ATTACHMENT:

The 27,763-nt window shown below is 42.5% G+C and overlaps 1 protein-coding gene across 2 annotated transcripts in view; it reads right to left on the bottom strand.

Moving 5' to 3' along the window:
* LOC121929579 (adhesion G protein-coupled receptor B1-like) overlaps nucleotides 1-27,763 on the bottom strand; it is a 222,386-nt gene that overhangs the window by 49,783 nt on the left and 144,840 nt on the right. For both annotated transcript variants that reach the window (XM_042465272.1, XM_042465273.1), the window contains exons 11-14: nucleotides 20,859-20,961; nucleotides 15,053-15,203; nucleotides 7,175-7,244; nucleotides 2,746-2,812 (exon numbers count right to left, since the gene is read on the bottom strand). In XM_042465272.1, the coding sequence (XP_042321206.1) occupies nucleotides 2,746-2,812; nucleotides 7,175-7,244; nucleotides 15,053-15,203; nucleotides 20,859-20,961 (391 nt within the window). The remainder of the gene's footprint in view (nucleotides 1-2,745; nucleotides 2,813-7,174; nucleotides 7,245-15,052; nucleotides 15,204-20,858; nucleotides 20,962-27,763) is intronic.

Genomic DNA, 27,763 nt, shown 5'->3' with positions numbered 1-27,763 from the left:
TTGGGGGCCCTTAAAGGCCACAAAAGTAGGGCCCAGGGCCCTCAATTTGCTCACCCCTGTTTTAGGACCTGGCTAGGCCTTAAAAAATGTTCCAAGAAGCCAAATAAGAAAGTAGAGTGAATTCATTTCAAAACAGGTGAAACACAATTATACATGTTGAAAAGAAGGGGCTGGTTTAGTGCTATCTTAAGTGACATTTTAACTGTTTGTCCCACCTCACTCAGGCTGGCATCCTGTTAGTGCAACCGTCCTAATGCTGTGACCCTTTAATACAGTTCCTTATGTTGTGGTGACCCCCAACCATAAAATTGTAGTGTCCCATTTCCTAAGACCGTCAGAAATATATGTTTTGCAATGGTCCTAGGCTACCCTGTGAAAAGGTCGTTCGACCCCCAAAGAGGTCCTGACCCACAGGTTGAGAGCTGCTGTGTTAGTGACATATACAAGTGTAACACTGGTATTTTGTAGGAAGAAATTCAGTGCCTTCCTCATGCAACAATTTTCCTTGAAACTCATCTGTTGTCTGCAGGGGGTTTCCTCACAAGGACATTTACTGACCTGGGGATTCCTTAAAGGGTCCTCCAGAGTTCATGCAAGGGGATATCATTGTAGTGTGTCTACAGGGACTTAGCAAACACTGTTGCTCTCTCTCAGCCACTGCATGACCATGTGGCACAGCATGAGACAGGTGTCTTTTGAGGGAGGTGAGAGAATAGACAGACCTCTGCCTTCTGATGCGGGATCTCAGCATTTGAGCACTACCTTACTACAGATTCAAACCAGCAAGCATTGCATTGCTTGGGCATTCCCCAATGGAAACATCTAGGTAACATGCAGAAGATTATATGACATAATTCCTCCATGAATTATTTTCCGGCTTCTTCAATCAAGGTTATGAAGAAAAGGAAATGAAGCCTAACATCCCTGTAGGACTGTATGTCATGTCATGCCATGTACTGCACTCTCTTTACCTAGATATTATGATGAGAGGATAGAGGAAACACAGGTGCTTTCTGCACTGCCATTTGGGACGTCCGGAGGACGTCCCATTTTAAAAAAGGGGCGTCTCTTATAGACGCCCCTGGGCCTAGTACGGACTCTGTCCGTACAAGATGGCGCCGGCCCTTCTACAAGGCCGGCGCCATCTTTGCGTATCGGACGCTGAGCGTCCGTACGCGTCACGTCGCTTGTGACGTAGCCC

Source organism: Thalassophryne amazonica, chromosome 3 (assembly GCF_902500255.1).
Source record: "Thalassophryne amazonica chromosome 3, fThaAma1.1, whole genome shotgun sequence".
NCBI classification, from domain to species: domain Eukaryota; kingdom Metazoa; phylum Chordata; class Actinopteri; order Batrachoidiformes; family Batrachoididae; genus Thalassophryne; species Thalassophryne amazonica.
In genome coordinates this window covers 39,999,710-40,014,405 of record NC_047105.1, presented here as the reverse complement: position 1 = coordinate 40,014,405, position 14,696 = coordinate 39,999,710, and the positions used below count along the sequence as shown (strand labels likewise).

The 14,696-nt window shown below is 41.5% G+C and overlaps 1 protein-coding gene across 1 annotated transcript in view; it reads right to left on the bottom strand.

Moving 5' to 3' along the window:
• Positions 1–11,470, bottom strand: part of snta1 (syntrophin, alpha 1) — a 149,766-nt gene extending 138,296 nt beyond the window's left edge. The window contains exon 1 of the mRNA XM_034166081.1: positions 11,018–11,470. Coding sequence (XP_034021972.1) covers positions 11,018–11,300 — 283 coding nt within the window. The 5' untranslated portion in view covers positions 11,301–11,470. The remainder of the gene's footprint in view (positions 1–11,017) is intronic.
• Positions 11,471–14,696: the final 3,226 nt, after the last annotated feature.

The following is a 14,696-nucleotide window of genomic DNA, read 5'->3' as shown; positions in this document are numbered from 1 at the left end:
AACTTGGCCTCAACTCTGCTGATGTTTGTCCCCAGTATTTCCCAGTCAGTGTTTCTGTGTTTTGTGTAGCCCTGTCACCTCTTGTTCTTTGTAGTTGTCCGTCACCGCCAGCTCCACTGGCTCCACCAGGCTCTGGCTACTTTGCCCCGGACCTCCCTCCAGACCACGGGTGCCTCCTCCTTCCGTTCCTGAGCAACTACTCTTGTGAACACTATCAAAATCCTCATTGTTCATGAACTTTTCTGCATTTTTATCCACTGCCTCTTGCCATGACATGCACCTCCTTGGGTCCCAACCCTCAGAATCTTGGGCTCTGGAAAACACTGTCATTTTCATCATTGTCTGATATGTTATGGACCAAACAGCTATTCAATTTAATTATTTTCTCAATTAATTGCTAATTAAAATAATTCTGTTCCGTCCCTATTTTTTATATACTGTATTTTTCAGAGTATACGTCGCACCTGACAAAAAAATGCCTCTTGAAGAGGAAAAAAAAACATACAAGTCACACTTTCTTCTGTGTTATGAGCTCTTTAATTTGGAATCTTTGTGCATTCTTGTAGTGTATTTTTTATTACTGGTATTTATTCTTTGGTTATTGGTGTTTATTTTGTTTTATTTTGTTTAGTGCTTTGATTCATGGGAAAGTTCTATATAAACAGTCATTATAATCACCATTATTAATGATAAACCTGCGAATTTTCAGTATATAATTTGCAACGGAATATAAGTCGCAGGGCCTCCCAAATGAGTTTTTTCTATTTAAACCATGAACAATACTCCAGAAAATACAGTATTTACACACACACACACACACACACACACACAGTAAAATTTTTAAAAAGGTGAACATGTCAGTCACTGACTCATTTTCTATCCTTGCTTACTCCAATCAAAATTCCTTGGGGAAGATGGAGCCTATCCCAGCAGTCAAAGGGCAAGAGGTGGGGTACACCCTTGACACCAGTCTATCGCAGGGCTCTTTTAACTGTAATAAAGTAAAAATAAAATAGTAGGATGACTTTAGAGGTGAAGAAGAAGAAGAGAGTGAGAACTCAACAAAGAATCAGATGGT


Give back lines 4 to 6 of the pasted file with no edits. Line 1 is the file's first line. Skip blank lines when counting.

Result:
Genomic DNA, 27,763 nt, shown 5'->3' with positions numbered 1-27,763 from the left:
TTGGGGGCCCTTAAAGGCCACAAAAGTAGGGCCCAGGGCCCTCAATTTGCTCACCCCTGTTTTAGGACCTGGCTAGGCCTTAAAAAATGTTCCAAGAAGCCAAATAAGAAAGTAGAGTGAATTCATTTCAAAACAGGTGAAACACAATTATACATGTTGAAAAGAAGGGGCTGGTTTAGTGCTATCTTAAGTGACATTTTAACTGTTTGTCCCACCTCACTCAGGCTGGCATCCTGTTAGTGCAACCGTCCTAATGCTGTGACCCTTTAATACAGTTCCTTATGTTGTGGTGACCCCCAACCATAAAATTGTAGTGTCCCATTTCCTAAGACCGTCAGAAATATATGTTTTGCAATGGTCCTAGGCTACCCTGTGAAAAGGTCGTTCGACCCCCAAAGAGGTCCTGACCCACAGGTTGAGAGCTGCTGTGTTAGTGACATATACAAGTGTAACACTGGTATTTTGTAGGAAGAAATTCAGTGCCTTCCTCATGCAACAATTTTCCTTGAAACTCATCTGTTGTCTGCAGGGGGTTTCCTCACAAGGACATTTACTGACCTGGGGATTCCTTAAAGGGTCCTCCAGAGTTCATGCAAGGGGATATCATTGTAGTGTGTCTACAGGGACTTAGCAAACACTGTTGCTCTCTCTCAGCCACTGCATGACCATGTGGCACAGCATGAGACAGGTGTCTTTTGAGGGAGGTGAGAGAATAGACAGACCTCTGCCTTCTGATGCGGGATCTCAGCATTTGAGCACTACCTTACTACAGATTCAAACCAGCAAGCATTGCATTGCTTGGGCATTCCCCAATGGAAACATCTAGGTAACATGCAGAAGATTATATGACATAATTCCTCCATGAATTATTTTCCGGCTTCTTCAATCAAGGTTATGAAGAAAAGGAAATGAAGCCTAACATCCCTGTAGGACTGTATGTCATGTCATGCCATGTACTGCACTCTCTTTACCTAGATATTATGATGAGAGGATAGAGGAAACACAGGTGCTTTCTGCACTGCCATTTGGGACGTCCGGAGGACGTCCCATTTTAAAAAAGGGGCGTCTCTTATAGACGCCCCTGGGCCTAGTACGGACTCTGTCCGTACAAGATGGCGCCGGCCCTTCTACAAGGCCGGCGCCATCTTTGCGTATCGGACGCTGAGCGTCCGTACGCGTCACGTCGCTTGTGACGTAGCCC

Source organism: Thalassophryne amazonica, chromosome 3 (assembly GCF_902500255.1).